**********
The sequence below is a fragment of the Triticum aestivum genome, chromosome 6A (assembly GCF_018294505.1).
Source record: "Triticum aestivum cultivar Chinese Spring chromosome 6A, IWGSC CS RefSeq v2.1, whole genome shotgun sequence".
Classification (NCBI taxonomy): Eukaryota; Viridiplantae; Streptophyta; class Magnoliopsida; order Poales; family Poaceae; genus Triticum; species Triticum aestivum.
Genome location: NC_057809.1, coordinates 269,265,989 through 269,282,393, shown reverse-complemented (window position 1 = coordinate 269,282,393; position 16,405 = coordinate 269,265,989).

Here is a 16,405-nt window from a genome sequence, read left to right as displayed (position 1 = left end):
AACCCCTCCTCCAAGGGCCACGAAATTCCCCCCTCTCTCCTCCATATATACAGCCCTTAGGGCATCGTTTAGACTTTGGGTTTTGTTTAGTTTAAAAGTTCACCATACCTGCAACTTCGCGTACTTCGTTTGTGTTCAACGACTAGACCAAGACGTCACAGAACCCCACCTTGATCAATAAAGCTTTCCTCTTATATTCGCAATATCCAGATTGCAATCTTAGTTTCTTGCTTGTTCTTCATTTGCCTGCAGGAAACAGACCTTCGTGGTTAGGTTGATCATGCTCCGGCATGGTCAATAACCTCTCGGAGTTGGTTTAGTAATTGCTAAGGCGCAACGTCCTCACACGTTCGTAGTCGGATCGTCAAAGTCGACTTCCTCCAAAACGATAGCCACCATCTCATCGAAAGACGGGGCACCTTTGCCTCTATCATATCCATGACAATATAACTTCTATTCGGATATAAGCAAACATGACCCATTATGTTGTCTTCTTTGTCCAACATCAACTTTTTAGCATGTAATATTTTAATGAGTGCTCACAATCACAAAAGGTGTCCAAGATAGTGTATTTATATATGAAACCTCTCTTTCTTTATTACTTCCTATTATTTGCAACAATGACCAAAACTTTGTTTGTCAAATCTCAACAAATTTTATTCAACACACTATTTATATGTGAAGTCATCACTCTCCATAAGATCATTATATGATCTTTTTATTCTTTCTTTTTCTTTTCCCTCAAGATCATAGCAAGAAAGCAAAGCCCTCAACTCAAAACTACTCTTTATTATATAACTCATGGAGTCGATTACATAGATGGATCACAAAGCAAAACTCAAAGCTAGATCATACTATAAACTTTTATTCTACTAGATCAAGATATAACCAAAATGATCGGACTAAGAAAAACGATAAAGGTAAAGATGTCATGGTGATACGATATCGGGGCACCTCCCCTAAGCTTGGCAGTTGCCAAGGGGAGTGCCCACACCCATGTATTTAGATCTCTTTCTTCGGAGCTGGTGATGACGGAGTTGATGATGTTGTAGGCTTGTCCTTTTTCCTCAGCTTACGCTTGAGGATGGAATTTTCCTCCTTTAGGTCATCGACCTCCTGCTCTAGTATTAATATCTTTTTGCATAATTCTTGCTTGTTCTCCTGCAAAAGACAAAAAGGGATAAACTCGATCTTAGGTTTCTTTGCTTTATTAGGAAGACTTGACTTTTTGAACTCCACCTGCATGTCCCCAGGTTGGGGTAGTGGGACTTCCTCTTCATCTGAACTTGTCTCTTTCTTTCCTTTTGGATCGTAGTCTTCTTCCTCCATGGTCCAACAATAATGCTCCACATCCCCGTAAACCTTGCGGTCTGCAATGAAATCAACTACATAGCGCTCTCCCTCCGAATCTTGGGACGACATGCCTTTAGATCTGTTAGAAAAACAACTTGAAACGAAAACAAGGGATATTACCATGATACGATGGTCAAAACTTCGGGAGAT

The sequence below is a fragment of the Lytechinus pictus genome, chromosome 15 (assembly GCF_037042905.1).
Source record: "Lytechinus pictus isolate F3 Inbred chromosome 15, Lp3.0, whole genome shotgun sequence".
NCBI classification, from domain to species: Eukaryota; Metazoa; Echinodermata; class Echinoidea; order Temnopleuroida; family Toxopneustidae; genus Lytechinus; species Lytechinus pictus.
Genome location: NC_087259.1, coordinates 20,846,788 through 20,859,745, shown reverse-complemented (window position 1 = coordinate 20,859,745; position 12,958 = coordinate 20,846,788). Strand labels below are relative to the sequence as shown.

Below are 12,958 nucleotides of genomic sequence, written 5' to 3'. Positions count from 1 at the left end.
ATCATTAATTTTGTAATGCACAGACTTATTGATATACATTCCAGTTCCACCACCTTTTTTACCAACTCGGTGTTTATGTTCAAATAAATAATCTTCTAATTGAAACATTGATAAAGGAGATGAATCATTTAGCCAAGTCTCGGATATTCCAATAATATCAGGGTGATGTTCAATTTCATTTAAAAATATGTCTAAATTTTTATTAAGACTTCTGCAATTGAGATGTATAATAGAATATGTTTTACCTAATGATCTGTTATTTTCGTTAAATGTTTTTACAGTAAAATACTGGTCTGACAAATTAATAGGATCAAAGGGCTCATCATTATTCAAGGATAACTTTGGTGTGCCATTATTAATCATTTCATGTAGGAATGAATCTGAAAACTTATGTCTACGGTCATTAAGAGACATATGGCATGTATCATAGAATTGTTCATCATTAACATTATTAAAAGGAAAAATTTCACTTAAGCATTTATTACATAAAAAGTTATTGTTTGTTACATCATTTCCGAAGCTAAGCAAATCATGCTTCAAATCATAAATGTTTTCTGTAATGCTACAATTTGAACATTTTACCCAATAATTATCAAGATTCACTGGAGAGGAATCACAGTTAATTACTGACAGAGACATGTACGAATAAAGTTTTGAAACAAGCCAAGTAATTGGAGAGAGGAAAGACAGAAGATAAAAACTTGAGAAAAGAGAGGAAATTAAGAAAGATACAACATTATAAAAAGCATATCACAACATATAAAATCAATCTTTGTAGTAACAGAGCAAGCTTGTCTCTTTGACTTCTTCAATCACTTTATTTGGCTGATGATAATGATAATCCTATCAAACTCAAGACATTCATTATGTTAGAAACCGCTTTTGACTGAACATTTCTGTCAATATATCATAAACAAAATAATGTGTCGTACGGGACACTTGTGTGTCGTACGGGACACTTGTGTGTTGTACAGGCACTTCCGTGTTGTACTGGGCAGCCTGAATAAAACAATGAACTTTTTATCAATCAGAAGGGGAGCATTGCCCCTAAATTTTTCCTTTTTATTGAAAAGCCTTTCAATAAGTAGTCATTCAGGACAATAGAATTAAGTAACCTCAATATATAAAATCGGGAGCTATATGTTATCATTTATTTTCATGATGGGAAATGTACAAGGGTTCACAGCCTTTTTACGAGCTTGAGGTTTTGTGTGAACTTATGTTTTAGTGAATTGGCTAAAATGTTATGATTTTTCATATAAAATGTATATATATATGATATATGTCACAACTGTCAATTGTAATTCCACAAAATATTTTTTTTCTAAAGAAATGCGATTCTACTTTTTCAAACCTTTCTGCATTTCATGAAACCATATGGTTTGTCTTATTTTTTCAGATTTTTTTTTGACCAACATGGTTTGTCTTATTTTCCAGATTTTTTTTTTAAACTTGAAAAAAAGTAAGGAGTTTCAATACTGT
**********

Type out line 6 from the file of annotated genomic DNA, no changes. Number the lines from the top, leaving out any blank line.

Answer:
AACCCCTCCTCCAAGGGCCACGAAATTCCCCCCTCTCTCCTCCATATATACAGCCCTTAGGGCATCGTTTAGACTTTGGGTTTTGTTTAGTTTAAAAGTTCACCATACCTGCAACTTCGCGTACTTCGTTTGTGTTCAACGACTAGACCAAGACGTCACAGAACCCCACCTTGATCAATAAAGCTTTCCTCTTATATTCGCAATATCCAGATTGCAATCTTAGTTTCTTGCTTGTTCTTCATTTGCCTGCAGGAAACAGACCTTCGTGGTTAGGTTGATCATGCTCCGGCATGGTCAATAACCTCTCGGAGTTGGTTTAGTAATTGCTAAGGCGCAACGTCCTCACACGTTCGTAGTCGGATCGTCAAAGTCGACTTCCTCCAAAACGATAGCCACCATCTCATCGAAAGACGGGGCACCTTTGCCTCTATCATATCCATGACAATATAACTTCTATTCGGATATAAGCAAACATGACCCATTATGTTGTCTTCTTTGTCCAACATCAACTTTTTAGCATGTAATATTTTAATGAGTGCTCACAATCACAAAAGGTGTCCAAGATAGTGTATTTATATATGAAACCTCTCTTTCTTTATTACTTCCTATTATTTGCAACAATGACCAAAACTTTGTTTGTCAAATCTCAACAAATTTTATTCAACACACTATTTATATGTGAAGTCATCACTCTCCATAAGATCATTATATGATCTTTTTATTCTTTCTTTTTCTTTTCCCTCAAGATCATAGCAAGAAAGCAAAGCCCTCAACTCAAAACTACTCTTTATTATATAACTCATGGAGTCGATTACATAGATGGATCACAAAGCAAAACTCAAAGCTAGATCATACTATAAACTTTTATTCTACTAGATCAAGATATAACCAAAATGATCGGACTAAGAAAAACGATAAAGGTAAAGATGTCATGGTGATACGATATCGGGGCACCTCCCCTAAGCTTGGCAGTTGCCAAGGGGAGTGCCCACACCCATGTATTTAGATCTCTTTCTTCGGAGCTGGTGATGACGGAGTTGATGATGTTGTAGGCTTGTCCTTTTTCCTCAGCTTACGCTTGAGGATGGAATTTTCCTCCTTTAGGTCATCGACCTCCTGCTCTAGTATTAATATCTTTTTGCATAATTCTTGCTTGTTCTCCTGCAAAAGACAAAAAGGGATAAACTCGATCTTAGGTTTCTTTGCTTTATTAGGAAGACTTGACTTTTTGAACTCCACCTGCATGTCCCCAGGTTGGGGTAGTGGGACTTCCTCTTCATCTGAACTTGTCTCTTTCTTTCCTTTTGGATCGTAGTCTTCTTCCTCCATGGTCCAACAATAATGCTCCACATCCCCGTAAACCTTGCGGTCTGCAATGAAATCAACTACATAGCGCTCTCCCTCCGAATCTTGGGACGACATGCCTTTAGATCTGTTAGAAAAACAACTTGAAACGAAAACAAGGGATATTACCATGATACGATGGTCAAAACTTCGGGAGAT